Scientists discover why a promising cancer drug failed in clinical trials – and how to fix it
As promising as some treatments are in lab tests, unfortunately they don't always meet hopes when translated to the real world. Now, scientists at Whitehead Institute for Biomedical Research have investigated a class of cancer drugs that failed in human trials, and found out why. Better yet, they went on to identify another drug that could finally make the treatment work.
Cancer cells are known to use all sorts of underhanded tricks to survive and spread in the body before the immune system can shut them down. To pull off all these extra processes, the crafty cells need to boost their protein production, which they do by ramping up activity in the proteasome. This system acts as a kind of recycling machine that breaks down old proteins into amino acids and rebuilds them as new proteins.
Realizing this, scientists developed drugs called proteasome inhibitors, which as the name suggests, disrupt that cellular machinery and prevent cancer from getting out of hand. Tests in the lab on cultured cancer cells proved effective, but frustratingly, when scientists tried to replicate that success in animal models and human patients, the cancer quickly developed resistance to the drugs.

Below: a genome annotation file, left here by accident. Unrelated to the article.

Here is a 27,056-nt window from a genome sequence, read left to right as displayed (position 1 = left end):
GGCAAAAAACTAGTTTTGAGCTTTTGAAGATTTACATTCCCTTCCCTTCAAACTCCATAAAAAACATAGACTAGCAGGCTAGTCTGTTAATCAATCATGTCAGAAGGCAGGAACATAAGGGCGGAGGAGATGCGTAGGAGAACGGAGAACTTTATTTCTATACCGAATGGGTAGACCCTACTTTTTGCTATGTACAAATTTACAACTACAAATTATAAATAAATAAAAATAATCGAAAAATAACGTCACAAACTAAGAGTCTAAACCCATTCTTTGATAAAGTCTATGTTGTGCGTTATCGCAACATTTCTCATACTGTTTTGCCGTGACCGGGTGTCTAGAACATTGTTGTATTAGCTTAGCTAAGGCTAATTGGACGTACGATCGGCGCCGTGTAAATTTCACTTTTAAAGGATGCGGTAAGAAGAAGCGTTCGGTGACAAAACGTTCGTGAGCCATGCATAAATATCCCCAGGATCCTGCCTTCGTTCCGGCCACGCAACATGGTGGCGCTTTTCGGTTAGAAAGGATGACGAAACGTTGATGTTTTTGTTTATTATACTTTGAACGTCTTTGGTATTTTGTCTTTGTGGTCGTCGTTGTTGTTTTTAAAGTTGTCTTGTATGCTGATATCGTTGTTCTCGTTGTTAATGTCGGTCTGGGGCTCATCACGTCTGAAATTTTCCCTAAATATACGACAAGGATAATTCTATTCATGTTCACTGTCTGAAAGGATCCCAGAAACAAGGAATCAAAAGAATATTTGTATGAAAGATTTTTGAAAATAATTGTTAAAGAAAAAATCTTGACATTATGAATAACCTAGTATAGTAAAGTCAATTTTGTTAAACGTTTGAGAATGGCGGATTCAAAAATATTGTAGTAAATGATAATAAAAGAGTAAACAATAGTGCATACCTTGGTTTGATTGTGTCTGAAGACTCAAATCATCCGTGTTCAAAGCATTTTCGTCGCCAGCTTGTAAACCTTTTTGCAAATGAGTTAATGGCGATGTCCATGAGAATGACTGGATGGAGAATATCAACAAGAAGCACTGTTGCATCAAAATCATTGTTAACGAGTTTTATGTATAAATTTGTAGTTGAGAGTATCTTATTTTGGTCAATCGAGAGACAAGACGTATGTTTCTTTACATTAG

The researchers on the new study set out to investigate why this might be the case. To do so, they explored the gene expression of thousands of tumors and hundreds of cancer cell lines, with a particular focus on those that have developed resistance to proteasome inhibitors. Ultimately the key seems to be related to how and where cancer cells are producing energy.
It turns out that these resistant cells have switched energy sources away from glucose and more towards the mitochondria, the powerhouse of the cell. The researchers confirmed that by manipulating the metabolism of cancer cells so they depended on the mitochondria – sure enough, these cells became immune to proteasome inhibitors.
From there, the researchers went on to discover that an existing anti-cancer molecule, named elesclomol, is effective against cancers that are immune to proteasome inhibitors. They found that this molecule binds to the gene FDX1, preventing the gene from encoding a vital enzyme in the mitochondria. Since these crafty cancers are now relying on the mitochondria, that makes elesclomol effective against them – although for some reason, the molecule needs to be bound to copper to work.
The research brings new hope to the fight against these particularly malicious tumors, and the team says the general principle – investigating changes in metabolism – could help unravel new treatments against other drug-resistant cancers.
The research was published in the journal Nature Chemical Biology.
Source: Whitehead Institute